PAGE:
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- 1. Used with a repeated word to show that something keeps on. Without ending. * /The world grows wiser from age to age./ * /He goes from day to day without changing his necktie./ - Also used in a short form like an adjective. * /The superintendent spends more time on plans for the future, and the principal handles the day-to-day problems of the school./ 2. Used with a repeated word to show that something happens again and again. * /She sells face cream from door to door./ * /The artist goes from place to place painting pictures./ - Also used in a short form like an adjective. * /Mr. Roberts began as a door-to-door salesman, and now is president of the company./ 3. Used with words showing opposite or extreme limits, often to emphasize that something is very large or complete. * /The eagle's wings measured six feet from tip to tip./ * /Sarah read the book from cover to cover./ * /Mrs. Miller's dinner included everything from soup to nuts./ * /That book is a bestseller from Maine to California./ * /The captain looked the boy over from head to foot./ * /The dog sniffed the yard from end to end in search of a bone./ * /This new car has been redesigned from top to bottom./ * /That bookstore has books on everything from archery to zoology./ * /The television show was broadcast from coast to coast./ * /He knows mathematics from A to Z./ - Sometimes used in a short form like an adjective. * /The airplane made a non-stop coast-to-coast flight./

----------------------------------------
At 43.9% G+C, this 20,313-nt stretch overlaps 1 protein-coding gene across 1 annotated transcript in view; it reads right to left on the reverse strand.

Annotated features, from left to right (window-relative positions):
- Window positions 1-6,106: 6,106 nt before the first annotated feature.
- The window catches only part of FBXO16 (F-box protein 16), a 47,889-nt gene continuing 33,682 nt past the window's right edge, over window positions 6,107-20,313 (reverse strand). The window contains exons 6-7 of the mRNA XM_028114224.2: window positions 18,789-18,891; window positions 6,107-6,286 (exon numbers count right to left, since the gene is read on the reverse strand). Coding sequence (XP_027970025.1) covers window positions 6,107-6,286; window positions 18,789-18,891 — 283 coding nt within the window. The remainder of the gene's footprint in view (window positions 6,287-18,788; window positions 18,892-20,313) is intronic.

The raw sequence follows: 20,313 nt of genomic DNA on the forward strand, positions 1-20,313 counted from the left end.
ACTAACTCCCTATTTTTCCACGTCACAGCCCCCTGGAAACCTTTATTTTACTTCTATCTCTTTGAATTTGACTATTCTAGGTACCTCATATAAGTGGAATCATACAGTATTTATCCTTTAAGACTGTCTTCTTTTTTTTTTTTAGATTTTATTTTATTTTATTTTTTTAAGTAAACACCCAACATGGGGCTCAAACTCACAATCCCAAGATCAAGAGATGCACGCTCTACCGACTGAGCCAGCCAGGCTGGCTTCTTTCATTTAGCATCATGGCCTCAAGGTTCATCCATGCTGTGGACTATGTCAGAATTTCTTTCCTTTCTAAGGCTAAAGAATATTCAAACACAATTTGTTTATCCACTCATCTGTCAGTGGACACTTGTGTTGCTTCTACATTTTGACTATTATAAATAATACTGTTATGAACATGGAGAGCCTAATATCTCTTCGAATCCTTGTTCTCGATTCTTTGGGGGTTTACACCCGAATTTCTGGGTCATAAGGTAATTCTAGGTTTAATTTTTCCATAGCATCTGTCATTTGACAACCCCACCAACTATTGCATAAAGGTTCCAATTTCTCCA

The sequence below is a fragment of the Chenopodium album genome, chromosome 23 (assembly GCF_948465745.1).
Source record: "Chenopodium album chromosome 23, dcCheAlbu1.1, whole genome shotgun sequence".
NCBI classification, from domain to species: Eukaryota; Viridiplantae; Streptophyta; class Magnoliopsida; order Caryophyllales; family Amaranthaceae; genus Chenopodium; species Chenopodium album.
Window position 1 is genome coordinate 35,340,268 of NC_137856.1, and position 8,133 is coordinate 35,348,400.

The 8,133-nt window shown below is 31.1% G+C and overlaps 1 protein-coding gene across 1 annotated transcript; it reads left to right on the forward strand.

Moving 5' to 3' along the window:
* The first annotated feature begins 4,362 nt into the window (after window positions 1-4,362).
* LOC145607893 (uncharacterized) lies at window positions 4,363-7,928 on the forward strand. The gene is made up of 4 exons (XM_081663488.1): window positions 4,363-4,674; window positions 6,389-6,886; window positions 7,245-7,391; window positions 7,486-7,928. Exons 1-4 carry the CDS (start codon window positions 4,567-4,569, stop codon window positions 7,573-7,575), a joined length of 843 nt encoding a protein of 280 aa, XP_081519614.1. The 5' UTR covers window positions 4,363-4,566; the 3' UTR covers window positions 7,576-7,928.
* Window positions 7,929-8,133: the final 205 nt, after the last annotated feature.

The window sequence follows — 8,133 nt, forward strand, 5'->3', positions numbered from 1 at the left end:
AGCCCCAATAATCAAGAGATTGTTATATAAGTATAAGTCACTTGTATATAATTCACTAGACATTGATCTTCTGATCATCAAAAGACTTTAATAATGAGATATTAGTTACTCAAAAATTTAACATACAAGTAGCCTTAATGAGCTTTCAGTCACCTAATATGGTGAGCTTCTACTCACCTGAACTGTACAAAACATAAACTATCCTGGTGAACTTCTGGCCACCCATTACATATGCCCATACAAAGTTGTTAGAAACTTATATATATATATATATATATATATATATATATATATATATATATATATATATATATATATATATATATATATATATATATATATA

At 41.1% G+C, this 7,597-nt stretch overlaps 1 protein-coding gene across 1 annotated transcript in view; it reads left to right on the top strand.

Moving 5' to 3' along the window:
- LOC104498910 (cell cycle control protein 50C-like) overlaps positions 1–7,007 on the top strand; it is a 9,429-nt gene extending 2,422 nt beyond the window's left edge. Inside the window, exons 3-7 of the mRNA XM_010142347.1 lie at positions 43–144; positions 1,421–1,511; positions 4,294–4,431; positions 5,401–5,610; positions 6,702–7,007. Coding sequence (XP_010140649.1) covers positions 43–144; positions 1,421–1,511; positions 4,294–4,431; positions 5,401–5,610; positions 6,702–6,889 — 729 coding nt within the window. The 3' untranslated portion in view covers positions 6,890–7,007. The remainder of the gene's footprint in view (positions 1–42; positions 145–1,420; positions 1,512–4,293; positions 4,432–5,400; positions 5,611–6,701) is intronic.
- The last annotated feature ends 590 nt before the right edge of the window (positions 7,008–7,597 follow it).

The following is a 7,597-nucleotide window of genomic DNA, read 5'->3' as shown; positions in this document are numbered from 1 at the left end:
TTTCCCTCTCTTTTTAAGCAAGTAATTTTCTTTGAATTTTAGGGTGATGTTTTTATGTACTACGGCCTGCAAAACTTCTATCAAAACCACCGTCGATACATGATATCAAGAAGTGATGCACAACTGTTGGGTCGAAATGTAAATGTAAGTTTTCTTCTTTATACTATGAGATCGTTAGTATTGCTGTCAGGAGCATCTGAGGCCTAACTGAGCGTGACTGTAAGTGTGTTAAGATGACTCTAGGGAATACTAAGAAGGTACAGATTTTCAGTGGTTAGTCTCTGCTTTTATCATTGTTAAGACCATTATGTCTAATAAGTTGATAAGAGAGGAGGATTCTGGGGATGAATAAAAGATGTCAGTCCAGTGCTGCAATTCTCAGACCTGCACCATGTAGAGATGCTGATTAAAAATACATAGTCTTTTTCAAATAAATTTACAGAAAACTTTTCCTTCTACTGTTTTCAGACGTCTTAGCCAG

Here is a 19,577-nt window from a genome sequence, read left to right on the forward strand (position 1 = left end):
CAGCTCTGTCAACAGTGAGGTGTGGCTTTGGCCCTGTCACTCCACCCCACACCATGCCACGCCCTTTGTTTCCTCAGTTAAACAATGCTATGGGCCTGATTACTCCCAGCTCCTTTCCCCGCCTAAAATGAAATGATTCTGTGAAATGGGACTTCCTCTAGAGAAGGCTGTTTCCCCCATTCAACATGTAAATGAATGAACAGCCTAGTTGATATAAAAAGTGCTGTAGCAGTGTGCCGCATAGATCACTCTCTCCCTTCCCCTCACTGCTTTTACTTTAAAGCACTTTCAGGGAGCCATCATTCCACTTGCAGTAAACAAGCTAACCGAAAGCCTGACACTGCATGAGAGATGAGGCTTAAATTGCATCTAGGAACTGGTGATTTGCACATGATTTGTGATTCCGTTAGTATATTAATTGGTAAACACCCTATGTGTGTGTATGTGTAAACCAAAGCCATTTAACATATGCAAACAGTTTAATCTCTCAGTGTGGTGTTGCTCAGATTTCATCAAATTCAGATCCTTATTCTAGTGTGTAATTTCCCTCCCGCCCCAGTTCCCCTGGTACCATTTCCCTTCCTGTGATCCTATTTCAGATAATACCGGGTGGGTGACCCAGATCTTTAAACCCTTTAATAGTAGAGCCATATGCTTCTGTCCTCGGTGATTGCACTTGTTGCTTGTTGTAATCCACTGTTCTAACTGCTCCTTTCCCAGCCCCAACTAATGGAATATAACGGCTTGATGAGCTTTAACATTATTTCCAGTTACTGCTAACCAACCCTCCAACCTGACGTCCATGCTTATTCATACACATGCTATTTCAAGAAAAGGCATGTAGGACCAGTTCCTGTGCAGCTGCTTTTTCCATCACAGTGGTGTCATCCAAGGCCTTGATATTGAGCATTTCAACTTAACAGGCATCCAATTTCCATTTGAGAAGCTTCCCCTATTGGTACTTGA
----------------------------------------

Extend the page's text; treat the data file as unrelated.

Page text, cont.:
Dictionary of American idioms. 2013.